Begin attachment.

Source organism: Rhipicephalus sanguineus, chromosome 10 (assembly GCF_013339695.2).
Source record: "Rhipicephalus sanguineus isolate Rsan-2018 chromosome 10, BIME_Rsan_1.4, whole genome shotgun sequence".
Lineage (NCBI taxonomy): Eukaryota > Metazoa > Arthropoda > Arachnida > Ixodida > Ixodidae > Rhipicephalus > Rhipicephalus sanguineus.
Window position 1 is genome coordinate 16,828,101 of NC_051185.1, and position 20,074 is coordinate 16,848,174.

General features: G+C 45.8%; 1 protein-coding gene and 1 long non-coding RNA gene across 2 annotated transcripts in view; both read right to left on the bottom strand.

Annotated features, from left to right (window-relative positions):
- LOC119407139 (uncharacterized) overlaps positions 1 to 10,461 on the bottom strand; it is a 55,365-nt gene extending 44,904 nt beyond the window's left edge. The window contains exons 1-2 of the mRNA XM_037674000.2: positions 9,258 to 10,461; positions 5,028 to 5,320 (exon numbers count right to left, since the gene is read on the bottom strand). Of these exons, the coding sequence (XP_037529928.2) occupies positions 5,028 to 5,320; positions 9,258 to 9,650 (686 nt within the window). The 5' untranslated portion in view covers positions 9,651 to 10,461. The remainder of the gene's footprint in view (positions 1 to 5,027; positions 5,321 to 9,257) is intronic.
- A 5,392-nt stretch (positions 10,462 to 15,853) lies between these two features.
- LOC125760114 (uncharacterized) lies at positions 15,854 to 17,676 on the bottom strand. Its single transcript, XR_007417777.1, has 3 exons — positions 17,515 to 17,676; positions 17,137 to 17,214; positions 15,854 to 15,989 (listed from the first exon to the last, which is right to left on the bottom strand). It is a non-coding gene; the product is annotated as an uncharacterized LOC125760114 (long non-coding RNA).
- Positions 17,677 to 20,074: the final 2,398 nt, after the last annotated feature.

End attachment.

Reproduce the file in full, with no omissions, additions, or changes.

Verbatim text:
Source organism: Rhipicephalus sanguineus, chromosome 10 (assembly GCF_013339695.2).
Source record: "Rhipicephalus sanguineus isolate Rsan-2018 chromosome 10, BIME_Rsan_1.4, whole genome shotgun sequence".
Lineage (NCBI taxonomy): Eukaryota > Metazoa > Arthropoda > Arachnida > Ixodida > Ixodidae > Rhipicephalus > Rhipicephalus sanguineus.
Window position 1 is genome coordinate 16,828,101 of NC_051185.1, and position 20,074 is coordinate 16,848,174.

General features: G+C 45.8%; 1 protein-coding gene and 1 long non-coding RNA gene across 2 annotated transcripts in view; both read right to left on the bottom strand.

Annotated features, from left to right (window-relative positions):
- LOC119407139 (uncharacterized) overlaps positions 1 to 10,461 on the bottom strand; it is a 55,365-nt gene extending 44,904 nt beyond the window's left edge. The window contains exons 1-2 of the mRNA XM_037674000.2: positions 9,258 to 10,461; positions 5,028 to 5,320 (exon numbers count right to left, since the gene is read on the bottom strand). Of these exons, the coding sequence (XP_037529928.2) occupies positions 5,028 to 5,320; positions 9,258 to 9,650 (686 nt within the window). The 5' untranslated portion in view covers positions 9,651 to 10,461. The remainder of the gene's footprint in view (positions 1 to 5,027; positions 5,321 to 9,257) is intronic.
- A 5,392-nt stretch (positions 10,462 to 15,853) lies between these two features.
- LOC125760114 (uncharacterized) lies at positions 15,854 to 17,676 on the bottom strand. Its single transcript, XR_007417777.1, has 3 exons — positions 17,515 to 17,676; positions 17,137 to 17,214; positions 15,854 to 15,989 (listed from the first exon to the last, which is right to left on the bottom strand). It is a non-coding gene; the product is annotated as an uncharacterized LOC125760114 (long non-coding RNA).
- Positions 17,677 to 20,074: the final 2,398 nt, after the last annotated feature.